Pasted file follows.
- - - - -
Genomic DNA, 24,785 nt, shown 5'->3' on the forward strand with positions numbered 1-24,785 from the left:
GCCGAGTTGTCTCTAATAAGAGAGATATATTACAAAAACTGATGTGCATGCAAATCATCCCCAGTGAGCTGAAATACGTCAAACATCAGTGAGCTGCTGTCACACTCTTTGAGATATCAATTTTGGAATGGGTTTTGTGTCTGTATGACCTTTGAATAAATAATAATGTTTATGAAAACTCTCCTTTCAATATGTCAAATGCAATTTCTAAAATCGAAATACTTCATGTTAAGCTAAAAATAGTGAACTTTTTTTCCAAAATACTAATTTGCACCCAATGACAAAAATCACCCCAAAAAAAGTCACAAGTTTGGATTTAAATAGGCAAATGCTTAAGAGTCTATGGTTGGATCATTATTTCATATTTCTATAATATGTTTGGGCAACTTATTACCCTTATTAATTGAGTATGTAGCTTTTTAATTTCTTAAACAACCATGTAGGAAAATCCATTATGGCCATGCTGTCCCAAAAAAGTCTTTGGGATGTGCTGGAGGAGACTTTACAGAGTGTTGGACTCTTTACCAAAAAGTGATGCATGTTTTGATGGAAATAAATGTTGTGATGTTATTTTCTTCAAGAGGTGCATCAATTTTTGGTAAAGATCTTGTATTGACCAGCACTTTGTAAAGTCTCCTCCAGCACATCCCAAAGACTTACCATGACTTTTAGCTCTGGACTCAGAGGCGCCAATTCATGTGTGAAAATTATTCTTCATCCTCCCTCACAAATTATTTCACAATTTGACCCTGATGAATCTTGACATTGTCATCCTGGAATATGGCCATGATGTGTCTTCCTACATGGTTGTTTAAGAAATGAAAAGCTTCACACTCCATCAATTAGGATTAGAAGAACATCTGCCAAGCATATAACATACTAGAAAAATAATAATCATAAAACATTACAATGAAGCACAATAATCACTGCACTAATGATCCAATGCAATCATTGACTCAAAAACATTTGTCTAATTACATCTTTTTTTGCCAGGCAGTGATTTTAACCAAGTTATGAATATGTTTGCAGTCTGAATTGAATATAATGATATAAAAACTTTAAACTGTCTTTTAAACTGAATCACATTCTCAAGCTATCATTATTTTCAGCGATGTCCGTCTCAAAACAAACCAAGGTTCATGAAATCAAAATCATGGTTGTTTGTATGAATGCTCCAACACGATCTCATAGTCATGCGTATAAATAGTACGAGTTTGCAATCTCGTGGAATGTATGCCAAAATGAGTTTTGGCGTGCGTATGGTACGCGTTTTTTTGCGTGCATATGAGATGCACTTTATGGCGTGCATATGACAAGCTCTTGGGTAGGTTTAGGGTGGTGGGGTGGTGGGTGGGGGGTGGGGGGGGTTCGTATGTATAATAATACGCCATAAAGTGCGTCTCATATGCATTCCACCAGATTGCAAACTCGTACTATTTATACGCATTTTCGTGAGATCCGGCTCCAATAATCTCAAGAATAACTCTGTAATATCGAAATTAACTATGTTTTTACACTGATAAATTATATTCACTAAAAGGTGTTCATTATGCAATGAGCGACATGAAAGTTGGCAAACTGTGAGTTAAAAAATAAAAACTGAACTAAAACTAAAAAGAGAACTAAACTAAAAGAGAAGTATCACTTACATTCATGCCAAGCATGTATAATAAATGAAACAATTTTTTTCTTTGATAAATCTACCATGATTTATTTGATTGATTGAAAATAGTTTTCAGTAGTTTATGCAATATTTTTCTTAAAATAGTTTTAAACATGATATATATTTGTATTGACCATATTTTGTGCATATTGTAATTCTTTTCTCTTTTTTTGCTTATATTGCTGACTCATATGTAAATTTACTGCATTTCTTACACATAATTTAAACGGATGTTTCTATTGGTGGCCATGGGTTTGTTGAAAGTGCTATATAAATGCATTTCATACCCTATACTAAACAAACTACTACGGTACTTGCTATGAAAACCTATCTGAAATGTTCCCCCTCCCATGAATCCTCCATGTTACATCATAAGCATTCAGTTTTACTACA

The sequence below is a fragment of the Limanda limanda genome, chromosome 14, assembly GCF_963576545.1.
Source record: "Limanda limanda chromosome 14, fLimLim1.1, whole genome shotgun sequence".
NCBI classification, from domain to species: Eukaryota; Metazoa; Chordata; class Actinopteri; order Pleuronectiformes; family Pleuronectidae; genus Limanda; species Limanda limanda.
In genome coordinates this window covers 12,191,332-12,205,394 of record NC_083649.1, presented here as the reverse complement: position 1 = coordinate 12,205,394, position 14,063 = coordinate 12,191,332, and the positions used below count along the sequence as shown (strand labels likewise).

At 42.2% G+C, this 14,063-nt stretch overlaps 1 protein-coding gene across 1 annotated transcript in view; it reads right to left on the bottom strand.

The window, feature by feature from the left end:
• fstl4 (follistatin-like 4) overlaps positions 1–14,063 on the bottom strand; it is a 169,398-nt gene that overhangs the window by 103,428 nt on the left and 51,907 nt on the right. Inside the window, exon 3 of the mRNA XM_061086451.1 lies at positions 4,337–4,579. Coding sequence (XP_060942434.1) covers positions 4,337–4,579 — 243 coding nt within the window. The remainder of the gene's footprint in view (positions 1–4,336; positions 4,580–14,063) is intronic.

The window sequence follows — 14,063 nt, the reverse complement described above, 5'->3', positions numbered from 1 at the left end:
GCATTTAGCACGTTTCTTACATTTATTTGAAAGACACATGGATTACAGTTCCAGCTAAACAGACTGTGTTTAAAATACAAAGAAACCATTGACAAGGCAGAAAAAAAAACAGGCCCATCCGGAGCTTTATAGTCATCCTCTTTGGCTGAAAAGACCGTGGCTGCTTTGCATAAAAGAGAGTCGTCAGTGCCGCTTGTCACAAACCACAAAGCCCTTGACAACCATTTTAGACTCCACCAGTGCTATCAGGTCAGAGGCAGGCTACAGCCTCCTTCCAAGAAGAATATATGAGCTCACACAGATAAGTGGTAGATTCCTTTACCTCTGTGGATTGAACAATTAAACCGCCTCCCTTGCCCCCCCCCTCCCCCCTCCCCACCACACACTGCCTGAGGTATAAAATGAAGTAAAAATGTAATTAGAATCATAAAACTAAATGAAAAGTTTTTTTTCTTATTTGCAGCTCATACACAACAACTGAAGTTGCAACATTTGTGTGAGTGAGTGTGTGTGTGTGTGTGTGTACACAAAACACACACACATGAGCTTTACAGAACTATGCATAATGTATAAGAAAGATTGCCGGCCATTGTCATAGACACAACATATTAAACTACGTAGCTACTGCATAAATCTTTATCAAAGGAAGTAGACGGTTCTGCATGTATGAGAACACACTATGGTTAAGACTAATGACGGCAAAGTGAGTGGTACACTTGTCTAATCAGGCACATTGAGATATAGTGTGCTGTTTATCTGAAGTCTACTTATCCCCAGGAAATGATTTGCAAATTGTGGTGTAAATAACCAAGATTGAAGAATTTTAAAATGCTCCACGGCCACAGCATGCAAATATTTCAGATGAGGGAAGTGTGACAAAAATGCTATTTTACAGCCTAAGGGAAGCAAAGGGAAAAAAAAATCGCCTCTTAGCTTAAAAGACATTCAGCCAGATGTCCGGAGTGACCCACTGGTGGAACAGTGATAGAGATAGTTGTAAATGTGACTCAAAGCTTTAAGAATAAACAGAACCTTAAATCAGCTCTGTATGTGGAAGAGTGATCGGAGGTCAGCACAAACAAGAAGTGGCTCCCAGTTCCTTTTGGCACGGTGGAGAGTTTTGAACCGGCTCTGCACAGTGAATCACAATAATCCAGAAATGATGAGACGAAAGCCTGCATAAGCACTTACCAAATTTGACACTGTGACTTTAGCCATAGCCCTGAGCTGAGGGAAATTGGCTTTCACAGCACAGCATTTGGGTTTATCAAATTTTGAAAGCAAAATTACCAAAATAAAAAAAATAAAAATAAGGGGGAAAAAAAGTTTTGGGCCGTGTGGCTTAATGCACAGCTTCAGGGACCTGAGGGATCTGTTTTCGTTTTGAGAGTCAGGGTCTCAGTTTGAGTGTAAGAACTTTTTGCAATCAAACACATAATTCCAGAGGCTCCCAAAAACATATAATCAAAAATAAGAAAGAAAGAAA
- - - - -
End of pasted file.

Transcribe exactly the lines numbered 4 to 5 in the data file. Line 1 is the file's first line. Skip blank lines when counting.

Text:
Source record: "Limanda limanda chromosome 14, fLimLim1.1, whole genome shotgun sequence".
NCBI classification, from domain to species: Eukaryota; Metazoa; Chordata; class Actinopteri; order Pleuronectiformes; family Pleuronectidae; genus Limanda; species Limanda limanda.